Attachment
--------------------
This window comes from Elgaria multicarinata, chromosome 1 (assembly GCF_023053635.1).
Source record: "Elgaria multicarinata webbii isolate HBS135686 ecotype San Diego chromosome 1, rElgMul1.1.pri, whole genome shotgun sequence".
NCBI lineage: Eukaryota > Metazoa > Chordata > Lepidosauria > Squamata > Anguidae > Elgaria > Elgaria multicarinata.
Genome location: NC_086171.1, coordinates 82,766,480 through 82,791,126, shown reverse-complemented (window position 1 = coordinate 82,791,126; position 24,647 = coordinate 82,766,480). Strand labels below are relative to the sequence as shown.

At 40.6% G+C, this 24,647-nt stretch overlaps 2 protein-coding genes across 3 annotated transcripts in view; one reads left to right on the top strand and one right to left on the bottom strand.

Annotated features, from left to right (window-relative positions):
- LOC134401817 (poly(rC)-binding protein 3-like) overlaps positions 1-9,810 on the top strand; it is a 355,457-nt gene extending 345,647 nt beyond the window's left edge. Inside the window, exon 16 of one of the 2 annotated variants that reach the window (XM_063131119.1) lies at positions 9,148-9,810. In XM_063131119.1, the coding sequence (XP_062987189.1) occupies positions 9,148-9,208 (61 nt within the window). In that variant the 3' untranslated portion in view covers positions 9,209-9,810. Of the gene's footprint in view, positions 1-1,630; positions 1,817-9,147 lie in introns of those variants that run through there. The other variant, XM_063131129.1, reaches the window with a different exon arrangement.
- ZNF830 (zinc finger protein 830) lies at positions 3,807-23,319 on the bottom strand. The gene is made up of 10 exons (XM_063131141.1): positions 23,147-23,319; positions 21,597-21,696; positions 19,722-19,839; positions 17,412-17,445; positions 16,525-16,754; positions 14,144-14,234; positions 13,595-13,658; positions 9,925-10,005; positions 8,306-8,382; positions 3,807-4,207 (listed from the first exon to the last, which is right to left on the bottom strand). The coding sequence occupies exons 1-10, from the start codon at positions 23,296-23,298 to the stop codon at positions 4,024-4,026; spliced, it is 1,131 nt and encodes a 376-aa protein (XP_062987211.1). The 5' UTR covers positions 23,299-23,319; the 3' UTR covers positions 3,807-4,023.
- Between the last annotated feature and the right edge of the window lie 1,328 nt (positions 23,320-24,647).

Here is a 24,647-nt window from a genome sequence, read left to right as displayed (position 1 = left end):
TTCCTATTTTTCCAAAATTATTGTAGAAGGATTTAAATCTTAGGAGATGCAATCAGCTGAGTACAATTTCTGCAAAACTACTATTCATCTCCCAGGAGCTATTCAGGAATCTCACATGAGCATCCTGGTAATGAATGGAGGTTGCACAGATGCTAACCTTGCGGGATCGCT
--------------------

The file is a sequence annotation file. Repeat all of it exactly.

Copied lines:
This window comes from Elgaria multicarinata, chromosome 1 (assembly GCF_023053635.1).
Source record: "Elgaria multicarinata webbii isolate HBS135686 ecotype San Diego chromosome 1, rElgMul1.1.pri, whole genome shotgun sequence".
NCBI lineage: Eukaryota > Metazoa > Chordata > Lepidosauria > Squamata > Anguidae > Elgaria > Elgaria multicarinata.
Genome location: NC_086171.1, coordinates 82,766,480 through 82,791,126, shown reverse-complemented (window position 1 = coordinate 82,791,126; position 24,647 = coordinate 82,766,480). Strand labels below are relative to the sequence as shown.

At 40.6% G+C, this 24,647-nt stretch overlaps 2 protein-coding genes across 3 annotated transcripts in view; one reads left to right on the top strand and one right to left on the bottom strand.

Annotated features, from left to right (window-relative positions):
- LOC134401817 (poly(rC)-binding protein 3-like) overlaps positions 1-9,810 on the top strand; it is a 355,457-nt gene extending 345,647 nt beyond the window's left edge. Inside the window, exon 16 of one of the 2 annotated variants that reach the window (XM_063131119.1) lies at positions 9,148-9,810. In XM_063131119.1, the coding sequence (XP_062987189.1) occupies positions 9,148-9,208 (61 nt within the window). In that variant the 3' untranslated portion in view covers positions 9,209-9,810. Of the gene's footprint in view, positions 1-1,630; positions 1,817-9,147 lie in introns of those variants that run through there. The other variant, XM_063131129.1, reaches the window with a different exon arrangement.
- ZNF830 (zinc finger protein 830) lies at positions 3,807-23,319 on the bottom strand. The gene is made up of 10 exons (XM_063131141.1): positions 23,147-23,319; positions 21,597-21,696; positions 19,722-19,839; positions 17,412-17,445; positions 16,525-16,754; positions 14,144-14,234; positions 13,595-13,658; positions 9,925-10,005; positions 8,306-8,382; positions 3,807-4,207 (listed from the first exon to the last, which is right to left on the bottom strand). The coding sequence occupies exons 1-10, from the start codon at positions 23,296-23,298 to the stop codon at positions 4,024-4,026; spliced, it is 1,131 nt and encodes a 376-aa protein (XP_062987211.1). The 5' UTR covers positions 23,299-23,319; the 3' UTR covers positions 3,807-4,023.
- Between the last annotated feature and the right edge of the window lie 1,328 nt (positions 23,320-24,647).

Here is a 24,647-nt window from a genome sequence, read left to right as displayed (position 1 = left end):
TTCCTATTTTTCCAAAATTATTGTAGAAGGATTTAAATCTTAGGAGATGCAATCAGCTGAGTACAATTTCTGCAAAACTACTATTCATCTCCCAGGAGCTATTCAGGAATCTCACATGAGCATCCTGGTAATGAATGGAGGTTGCACAGATGCTAACCTTGCGGGATCGCT